The shooting scared the people who live in Frank’s Price Hill neighborhood. As a reporter asked a neighbor about the changing community, that person said, “There’s a lot of faces we don’t recognize and it’s quickly changing out here.” They were afraid that the shooting was an act of violence done for no reason and that any of them could be the next target.
Detectives weren’t sure why the ki*ller did what they did, but they thought it was likely that they knew Frank or Vicki; they didn’t think it was a random act. Frank seemed to have been shot first, which gave Vicki a moment to figure out what was going on. Shane Richardson, her brother, said, “She looked like she was running away, so they shot her and left her for d*ead.” It was an awful thought.
The police also didn’t know how Frank and Vicki got to Frank’s house that night. At first, they thought the two had walked there from the bar because the friend they had asked to drive them home couldn’t find them. It rained hard that night, though, and their clothes were dry when they were found. It looks like they were able to get there with someone, but that person has never been found.
Few physical clues and no eyewitnesses were found at the crime scene, so investigators never really got anywhere in their search for the k*iller. The case was put away in the cold case almost right away and stayed there for years. By 2020, Frank and Vicki’s family and friends had had enough of not knowing what was going on. They made flyers about the case and put them up all over the Cincinnati area. They also made a Facebook page about the mu*rder that hasn’t been solved and asked people on social media to share information about it.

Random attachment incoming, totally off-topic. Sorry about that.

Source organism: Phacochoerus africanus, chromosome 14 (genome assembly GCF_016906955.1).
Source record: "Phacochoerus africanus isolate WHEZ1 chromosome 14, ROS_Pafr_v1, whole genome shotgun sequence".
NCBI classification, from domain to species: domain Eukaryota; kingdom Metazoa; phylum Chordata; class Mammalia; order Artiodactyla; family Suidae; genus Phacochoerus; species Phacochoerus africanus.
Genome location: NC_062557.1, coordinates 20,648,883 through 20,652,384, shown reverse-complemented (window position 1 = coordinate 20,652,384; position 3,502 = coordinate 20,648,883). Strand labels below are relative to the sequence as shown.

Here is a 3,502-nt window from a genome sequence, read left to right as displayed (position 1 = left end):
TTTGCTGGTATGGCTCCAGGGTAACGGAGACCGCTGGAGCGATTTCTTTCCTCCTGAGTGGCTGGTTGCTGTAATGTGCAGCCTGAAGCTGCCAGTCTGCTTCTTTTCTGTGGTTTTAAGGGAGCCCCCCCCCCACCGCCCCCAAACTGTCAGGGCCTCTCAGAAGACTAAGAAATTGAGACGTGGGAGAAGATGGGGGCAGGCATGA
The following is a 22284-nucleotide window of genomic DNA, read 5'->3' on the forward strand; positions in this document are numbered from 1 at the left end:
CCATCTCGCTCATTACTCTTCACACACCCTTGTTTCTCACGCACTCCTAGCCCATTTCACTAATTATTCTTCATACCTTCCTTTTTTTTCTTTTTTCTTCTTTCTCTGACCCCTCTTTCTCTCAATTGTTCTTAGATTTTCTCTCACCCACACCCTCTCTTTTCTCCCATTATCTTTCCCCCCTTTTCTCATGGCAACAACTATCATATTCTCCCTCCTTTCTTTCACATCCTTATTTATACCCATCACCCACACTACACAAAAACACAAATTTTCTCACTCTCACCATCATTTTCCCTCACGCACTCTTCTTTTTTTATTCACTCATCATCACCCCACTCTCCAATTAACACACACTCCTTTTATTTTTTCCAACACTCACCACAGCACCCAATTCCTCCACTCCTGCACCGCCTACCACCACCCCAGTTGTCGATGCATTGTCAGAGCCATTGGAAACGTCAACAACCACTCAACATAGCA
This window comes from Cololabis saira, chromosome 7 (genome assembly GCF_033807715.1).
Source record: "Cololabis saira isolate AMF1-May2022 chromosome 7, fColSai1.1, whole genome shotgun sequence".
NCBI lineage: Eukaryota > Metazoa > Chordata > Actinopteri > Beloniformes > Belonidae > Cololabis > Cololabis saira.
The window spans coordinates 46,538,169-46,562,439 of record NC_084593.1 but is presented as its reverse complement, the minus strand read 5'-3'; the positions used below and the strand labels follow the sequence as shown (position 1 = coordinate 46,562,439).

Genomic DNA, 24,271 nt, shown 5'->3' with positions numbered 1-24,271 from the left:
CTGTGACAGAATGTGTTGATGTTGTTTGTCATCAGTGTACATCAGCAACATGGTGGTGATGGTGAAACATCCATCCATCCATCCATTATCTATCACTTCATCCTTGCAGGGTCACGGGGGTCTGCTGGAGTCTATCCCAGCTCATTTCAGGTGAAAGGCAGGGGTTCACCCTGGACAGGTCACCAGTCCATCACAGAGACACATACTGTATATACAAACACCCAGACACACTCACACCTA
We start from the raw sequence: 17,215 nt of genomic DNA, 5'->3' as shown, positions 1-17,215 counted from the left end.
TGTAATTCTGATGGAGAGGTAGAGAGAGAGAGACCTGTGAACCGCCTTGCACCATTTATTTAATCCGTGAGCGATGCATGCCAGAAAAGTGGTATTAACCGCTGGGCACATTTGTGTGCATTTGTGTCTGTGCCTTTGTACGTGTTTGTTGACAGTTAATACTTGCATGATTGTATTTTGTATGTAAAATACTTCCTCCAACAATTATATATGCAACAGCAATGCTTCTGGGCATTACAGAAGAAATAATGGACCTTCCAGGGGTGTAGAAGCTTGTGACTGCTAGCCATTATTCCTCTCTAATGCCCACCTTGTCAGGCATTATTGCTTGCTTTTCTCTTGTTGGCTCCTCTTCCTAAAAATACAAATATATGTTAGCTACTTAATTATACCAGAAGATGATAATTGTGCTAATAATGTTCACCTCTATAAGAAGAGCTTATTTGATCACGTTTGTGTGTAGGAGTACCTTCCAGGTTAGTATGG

As volunteers worked to generate new leads for investigators, they caught the attention of the local news media. Several newspaper articles, television news stories, and a podcast about the case helped spread the word that the person responsible for ki*lling Frank and Vicki had never been found. Family and friends hoped that the renewed attention would result in the development of new leads, though to date the case remains unsolved.
Frank Drees was 37 years old when he was mur*dered in 2001. He was a sweet and gentle man who was always smiling and making jokes. People instantly felt comfortable around him; he never raised his voice and was known as a gentle giant.
Vicki Waters was 42 years old when she was mu*rdered alongside Frank in 2001. She was known as a community mom and was always willing to help anyone out. She was funny and had a great sense of humor, and had been thrilled when she became a grandmother six months before she was ki*lled.
The person responsible for k*illing Frank and Vicki has never been found; the person who drove them back to Frank’s house from the bar that night has also remained a mystery. Cr*ime Stoppers is offering a reward for information leading to an arrest in this case. If you know anything about the mur*der of Frank and Vicki, call Crime Stoppers at 513–352–3040. You can remain anonymous.